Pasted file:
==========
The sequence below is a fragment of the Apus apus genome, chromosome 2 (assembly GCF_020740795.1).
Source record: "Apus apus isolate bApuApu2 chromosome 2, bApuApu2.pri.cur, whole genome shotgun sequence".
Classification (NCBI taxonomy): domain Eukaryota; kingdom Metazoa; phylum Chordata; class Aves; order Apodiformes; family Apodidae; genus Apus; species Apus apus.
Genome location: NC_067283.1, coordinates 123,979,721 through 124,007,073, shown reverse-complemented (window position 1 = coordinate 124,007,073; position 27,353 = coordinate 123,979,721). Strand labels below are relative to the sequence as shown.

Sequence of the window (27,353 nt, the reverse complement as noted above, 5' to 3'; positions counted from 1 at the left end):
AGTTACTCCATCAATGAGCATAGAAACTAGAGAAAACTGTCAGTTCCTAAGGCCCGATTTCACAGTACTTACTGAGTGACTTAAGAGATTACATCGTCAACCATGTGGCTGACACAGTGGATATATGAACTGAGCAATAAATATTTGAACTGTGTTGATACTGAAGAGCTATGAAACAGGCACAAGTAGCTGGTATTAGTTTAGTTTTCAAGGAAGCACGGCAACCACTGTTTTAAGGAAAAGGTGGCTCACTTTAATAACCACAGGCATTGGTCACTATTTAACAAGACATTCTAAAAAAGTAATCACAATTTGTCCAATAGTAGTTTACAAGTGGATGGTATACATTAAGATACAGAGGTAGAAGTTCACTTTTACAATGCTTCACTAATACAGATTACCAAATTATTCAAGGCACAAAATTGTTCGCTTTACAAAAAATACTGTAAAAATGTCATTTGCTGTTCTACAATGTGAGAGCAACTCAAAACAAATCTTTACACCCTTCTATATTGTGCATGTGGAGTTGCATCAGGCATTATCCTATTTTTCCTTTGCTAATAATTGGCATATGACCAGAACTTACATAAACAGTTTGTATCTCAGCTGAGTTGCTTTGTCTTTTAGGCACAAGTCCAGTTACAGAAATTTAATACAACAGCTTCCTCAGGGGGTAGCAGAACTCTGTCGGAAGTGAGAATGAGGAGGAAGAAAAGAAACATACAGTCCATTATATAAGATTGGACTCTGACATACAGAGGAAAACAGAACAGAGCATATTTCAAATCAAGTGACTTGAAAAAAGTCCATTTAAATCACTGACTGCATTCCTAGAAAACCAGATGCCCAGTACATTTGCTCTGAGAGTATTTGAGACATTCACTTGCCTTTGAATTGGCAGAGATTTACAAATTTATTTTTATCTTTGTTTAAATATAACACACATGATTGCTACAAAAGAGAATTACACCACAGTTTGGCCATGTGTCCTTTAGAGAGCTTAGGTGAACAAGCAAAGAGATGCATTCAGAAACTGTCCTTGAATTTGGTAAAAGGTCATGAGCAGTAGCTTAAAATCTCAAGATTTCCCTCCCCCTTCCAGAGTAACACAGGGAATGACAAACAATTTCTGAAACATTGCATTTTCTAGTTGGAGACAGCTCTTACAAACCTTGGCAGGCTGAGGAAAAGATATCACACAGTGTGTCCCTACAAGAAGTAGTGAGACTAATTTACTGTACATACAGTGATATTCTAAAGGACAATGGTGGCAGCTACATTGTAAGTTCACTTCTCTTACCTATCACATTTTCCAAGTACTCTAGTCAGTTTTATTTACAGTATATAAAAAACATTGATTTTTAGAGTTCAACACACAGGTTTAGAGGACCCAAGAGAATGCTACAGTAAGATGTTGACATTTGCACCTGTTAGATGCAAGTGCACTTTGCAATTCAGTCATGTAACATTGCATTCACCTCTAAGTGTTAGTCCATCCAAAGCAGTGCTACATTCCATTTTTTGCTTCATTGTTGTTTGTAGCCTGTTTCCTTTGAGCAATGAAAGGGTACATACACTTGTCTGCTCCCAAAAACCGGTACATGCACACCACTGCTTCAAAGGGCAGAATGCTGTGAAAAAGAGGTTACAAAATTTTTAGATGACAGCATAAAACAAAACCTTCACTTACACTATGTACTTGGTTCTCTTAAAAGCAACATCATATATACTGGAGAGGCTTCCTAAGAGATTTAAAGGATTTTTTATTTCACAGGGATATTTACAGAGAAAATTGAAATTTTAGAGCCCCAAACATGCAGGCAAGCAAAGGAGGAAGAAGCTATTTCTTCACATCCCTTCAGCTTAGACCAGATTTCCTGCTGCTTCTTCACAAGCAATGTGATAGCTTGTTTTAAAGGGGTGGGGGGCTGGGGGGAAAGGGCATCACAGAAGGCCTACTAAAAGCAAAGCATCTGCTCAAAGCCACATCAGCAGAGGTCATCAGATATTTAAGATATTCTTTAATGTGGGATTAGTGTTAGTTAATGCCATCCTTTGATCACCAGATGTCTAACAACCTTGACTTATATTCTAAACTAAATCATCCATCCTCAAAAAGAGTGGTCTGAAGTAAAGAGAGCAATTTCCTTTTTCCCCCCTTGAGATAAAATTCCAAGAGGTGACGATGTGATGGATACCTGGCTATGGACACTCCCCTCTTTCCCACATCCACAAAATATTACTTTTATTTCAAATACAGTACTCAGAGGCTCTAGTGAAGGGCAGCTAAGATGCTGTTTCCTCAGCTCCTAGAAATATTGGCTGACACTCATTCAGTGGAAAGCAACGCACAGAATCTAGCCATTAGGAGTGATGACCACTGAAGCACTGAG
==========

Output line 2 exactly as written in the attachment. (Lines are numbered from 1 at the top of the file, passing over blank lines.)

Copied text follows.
Source record: "Apus apus isolate bApuApu2 chromosome 2, bApuApu2.pri.cur, whole genome shotgun sequence".